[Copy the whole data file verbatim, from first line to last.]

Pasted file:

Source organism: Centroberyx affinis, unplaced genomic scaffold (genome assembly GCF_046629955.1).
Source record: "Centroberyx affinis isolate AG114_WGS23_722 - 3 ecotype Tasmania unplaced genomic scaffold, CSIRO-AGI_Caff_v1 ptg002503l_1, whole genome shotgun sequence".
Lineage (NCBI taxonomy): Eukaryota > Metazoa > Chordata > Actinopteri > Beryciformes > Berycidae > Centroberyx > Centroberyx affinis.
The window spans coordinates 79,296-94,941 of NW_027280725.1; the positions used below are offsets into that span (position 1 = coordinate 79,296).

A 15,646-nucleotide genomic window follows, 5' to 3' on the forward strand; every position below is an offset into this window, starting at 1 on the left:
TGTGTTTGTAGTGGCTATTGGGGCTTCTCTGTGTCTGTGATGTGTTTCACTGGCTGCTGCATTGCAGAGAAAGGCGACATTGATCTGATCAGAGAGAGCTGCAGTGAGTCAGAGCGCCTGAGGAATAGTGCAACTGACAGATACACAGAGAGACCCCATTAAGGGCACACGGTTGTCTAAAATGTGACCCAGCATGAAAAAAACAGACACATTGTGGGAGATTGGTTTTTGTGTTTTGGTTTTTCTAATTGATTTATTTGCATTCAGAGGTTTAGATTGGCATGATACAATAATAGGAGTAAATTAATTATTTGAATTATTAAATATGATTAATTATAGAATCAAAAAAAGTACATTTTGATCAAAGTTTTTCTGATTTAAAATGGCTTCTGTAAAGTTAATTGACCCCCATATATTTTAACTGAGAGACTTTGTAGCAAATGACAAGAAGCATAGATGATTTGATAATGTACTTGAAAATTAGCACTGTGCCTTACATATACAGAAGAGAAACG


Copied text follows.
Source organism: Centroberyx affinis, unplaced genomic scaffold (genome assembly GCF_046629955.1).
Source record: "Centroberyx affinis isolate AG114_WGS23_722 - 3 ecotype Tasmania unplaced genomic scaffold, CSIRO-AGI_Caff_v1 ptg002503l_1, whole genome shotgun sequence".
Lineage (NCBI taxonomy): Eukaryota > Metazoa > Chordata > Actinopteri > Beryciformes > Berycidae > Centroberyx > Centroberyx affinis.
The window spans coordinates 79,296-94,941 of NW_027280725.1; the positions used below are offsets into that span (position 1 = coordinate 79,296).

A 15,646-nucleotide genomic window follows, 5' to 3' on the forward strand; every position below is an offset into this window, starting at 1 on the left:
TGTGTTTGTAGTGGCTATTGGGGCTTCTCTGTGTCTGTGATGTGTTTCACTGGCTGCTGCATTGCAGAGAAAGGCGACATTGATCTGATCAGAGAGAGCTGCAGTGAGTCAGAGCGCCTGAGGAATAGTGCAACTGACAGATACACAGAGAGACCCCATTAAGGGCACACGGTTGTCTAAAATGTGACCCAGCATGAAAAAAACAGACACATTGTGGGAGATTGGTTTTTGTGTTTTGGTTTTTCTAATTGATTTATTTGCATTCAGAGGTTTAGATTGGCATGATACAATAATAGGAGTAAATTAATTATTTGAATTATTAAATATGATTAATTATAGAATCAAAAAAAGTACATTTTGATCAAAGTTTTTCTGATTTAAAATGGCTTCTGTAAAGTTAATTGACCCCCATATATTTTAACTGAGAGACTTTGTAGCAAATGACAAGAAGCATAGATGATTTGATAATGTACTTGAAAATTAGCACTGTGCCTTACATATACAGAAGAGAAACG